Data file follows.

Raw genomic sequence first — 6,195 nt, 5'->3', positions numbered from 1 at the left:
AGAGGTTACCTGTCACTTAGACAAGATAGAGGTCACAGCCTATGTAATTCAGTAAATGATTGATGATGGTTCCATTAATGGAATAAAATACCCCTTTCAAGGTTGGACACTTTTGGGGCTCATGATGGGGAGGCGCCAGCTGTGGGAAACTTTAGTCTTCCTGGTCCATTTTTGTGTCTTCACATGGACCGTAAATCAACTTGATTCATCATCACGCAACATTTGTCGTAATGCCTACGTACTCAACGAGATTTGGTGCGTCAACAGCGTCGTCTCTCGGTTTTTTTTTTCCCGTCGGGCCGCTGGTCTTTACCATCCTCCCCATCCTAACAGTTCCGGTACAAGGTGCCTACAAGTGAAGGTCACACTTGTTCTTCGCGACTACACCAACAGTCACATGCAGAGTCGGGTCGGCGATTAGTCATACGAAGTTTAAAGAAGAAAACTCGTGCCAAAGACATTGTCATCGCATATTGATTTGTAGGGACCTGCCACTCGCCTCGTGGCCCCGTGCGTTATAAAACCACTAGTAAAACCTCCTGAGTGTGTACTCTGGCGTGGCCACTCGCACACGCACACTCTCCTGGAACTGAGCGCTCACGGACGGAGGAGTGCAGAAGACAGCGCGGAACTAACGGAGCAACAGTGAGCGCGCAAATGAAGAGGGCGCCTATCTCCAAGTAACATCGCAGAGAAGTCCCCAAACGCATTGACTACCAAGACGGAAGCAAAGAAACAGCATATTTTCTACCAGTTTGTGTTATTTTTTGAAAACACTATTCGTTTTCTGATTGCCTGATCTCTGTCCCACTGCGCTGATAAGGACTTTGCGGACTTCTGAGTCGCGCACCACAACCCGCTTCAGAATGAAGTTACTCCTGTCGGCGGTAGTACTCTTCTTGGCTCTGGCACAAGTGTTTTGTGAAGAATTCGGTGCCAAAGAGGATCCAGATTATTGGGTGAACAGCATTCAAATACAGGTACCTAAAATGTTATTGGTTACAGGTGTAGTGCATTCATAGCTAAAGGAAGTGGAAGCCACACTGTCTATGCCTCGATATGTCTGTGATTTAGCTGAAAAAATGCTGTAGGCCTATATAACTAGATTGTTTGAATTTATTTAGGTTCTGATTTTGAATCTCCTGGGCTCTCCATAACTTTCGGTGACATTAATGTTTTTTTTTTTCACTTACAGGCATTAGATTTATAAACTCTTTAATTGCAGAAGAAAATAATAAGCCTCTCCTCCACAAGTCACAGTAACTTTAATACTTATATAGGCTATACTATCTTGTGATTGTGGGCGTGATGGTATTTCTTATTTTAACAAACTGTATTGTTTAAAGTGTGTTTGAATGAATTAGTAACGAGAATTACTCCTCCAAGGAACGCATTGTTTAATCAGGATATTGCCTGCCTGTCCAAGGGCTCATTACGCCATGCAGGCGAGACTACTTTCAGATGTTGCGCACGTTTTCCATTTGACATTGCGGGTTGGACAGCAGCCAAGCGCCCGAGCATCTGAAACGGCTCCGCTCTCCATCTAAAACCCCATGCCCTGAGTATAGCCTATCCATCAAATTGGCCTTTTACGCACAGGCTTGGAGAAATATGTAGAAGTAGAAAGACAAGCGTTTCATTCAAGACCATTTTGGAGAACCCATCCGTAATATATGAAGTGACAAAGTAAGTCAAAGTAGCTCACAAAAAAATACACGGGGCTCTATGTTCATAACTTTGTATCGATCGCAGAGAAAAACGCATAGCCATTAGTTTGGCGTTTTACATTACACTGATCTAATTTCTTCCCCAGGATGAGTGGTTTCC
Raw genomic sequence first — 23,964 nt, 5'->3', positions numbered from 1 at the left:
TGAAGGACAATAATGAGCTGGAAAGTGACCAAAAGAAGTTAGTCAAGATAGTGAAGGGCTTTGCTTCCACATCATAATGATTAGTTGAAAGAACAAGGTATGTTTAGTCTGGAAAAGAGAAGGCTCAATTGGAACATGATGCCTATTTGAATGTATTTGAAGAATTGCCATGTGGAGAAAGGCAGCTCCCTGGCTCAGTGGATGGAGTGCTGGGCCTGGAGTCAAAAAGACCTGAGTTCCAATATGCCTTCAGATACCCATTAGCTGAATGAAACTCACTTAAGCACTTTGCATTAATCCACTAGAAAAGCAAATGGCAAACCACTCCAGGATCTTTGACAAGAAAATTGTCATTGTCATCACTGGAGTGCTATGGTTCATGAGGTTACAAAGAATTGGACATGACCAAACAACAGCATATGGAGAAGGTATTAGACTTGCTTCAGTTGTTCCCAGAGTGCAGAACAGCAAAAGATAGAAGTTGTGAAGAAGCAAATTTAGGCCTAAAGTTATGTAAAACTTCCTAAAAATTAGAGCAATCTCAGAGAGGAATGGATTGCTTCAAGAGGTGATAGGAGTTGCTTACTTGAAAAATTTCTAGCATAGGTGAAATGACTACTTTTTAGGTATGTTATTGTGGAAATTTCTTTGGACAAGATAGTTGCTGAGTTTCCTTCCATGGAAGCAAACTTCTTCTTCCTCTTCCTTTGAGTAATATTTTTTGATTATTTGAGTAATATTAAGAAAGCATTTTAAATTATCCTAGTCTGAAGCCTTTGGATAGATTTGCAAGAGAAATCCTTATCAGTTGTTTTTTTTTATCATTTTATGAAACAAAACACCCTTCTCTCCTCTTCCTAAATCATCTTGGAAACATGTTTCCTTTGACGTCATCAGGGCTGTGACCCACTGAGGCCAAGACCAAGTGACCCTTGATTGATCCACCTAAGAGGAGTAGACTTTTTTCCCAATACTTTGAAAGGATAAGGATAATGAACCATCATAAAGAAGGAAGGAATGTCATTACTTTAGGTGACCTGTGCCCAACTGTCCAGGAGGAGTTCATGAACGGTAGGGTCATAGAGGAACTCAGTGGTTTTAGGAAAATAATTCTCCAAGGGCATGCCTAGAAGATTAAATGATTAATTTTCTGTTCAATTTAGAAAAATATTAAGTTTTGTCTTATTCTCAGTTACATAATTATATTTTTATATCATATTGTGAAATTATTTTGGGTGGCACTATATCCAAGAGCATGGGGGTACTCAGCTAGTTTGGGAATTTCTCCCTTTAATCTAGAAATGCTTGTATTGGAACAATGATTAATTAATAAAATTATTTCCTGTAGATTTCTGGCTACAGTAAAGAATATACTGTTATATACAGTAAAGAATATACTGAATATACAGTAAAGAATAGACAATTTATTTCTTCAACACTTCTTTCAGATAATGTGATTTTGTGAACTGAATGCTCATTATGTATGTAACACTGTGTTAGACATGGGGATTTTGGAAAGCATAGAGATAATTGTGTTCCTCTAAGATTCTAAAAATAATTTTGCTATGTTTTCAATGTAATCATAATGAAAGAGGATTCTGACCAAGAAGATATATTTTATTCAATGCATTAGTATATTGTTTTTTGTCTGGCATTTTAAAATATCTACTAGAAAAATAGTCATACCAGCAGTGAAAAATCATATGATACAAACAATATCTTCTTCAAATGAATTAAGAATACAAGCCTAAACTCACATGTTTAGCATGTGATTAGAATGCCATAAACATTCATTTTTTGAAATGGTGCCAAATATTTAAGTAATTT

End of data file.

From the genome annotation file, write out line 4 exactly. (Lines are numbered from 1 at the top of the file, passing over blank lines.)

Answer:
TGAAGGACAATAATGAGCTGGAAAGTGACCAAAAGAAGTTAGTCAAGATAGTGAAGGGCTTTGCTTCCACATCATAATGATTAGTTGAAAGAACAAGGTATGTTTAGTCTGGAAAAGAGAAGGCTCAATTGGAACATGATGCCTATTTGAATGTATTTGAAGAATTGCCATGTGGAGAAAGGCAGCTCCCTGGCTCAGTGGATGGAGTGCTGGGCCTGGAGTCAAAAAGACCTGAGTTCCAATATGCCTTCAGATACCCATTAGCTGAATGAAACTCACTTAAGCACTTTGCATTAATCCACTAGAAAAGCAAATGGCAAACCACTCCAGGATCTTTGACAAGAAAATTGTCATTGTCATCACTGGAGTGCTATGGTTCATGAGGTTACAAAGAATTGGACATGACCAAACAACAGCATATGGAGAAGGTATTAGACTTGCTTCAGTTGTTCCCAGAGTGCAGAACAGCAAAAGATAGAAGTTGTGAAGAAGCAAATTTAGGCCTAAAGTTATGTAAAACTTCCTAAAAATTAGAGCAATCTCAGAGAGGAATGGATTGCTTCAAGAGGTGATAGGAGTTGCTTACTTGAAAAATTTCTAGCATAGGTGAAATGACTACTTTTTAGGTATGTTATTGTGGAAATTTCTTTGGACAAGATAGTTGCTGAGTTTCCTTCCATGGAAGCAAACTTCTTCTTCCTCTTCCTTTGAGTAATATTTTTTGATTATTTGAGTAATATTAAGAAAGCATTTTAAATTATCCTAGTCTGAAGCCTTTGGATAGATTTGCAAGAGAAATCCTTATCAGTTGTTTTTTTTTATCATTTTATGAAACAAAACACCCTTCTCTCCTCTTCCTAAATCATCTTGGAAACATGTTTCCTTTGACGTCATCAGGGCTGTGACCCACTGAGGCCAAGACCAAGTGACCCTTGATTGATCCACCTAAGAGGAGTAGACTTTTTTCCCAATACTTTGAAAGGATAAGGATAATGAACCATCATAAAGAAGGAAGGAATGTCATTACTTTAGGTGACCTGTGCCCAACTGTCCAGGAGGAGTTCATGAACGGTAGGGTCATAGAGGAACTCAGTGGTTTTAGGAAAATAATTCTCCAAGGGCATGCCTAGAAGATTAAATGATTAATTTTCTGTTCAATTTAGAAAAATATTAAGTTTTGTCTTATTCTCAGTTACATAATTATATTTTTATATCATATTGTGAAATTATTTTGGGTGGCACTATATCCAAGAGCATGGGGGTACTCAGCTAGTTTGGGAATTTCTCCCTTTAATCTAGAAATGCTTGTATTGGAACAATGATTAATTAATAAAATTATTTCCTGTAGATTTCTGGCTACAGTAAAGAATATACTGTTATATACAGTAAAGAATATACTGAATATACAGTAAAGAATAGACAATTTATTTCTTCAACACTTCTTTCAGATAATGTGATTTTGTGAACTGAATGCTCATTATGTATGTAACACTGTGTTAGACATGGGGATTTTGGAAAGCATAGAGATAATTGTGTTCCTCTAAGATTCTAAAAATAATTTTGCTATGTTTTCAATGTAATCATAATGAAAGAGGATTCTGACCAAGAAGATATATTTTATTCAATGCATTAGTATATTGTTTTTTGTCTGGCATTTTAAAATATCTACTAGAAAAATAGTCATACCAGCAGTGAAAAATCATATGATACAAACAATATCTTCTTCAAATGAATTAAGAATACAAGCCTAAACTCACATGTTTAGCATGTGATTAGAATGCCATAAACATTCATTTTTTGAAATGGTGCCAAATATTTAAGTAATTT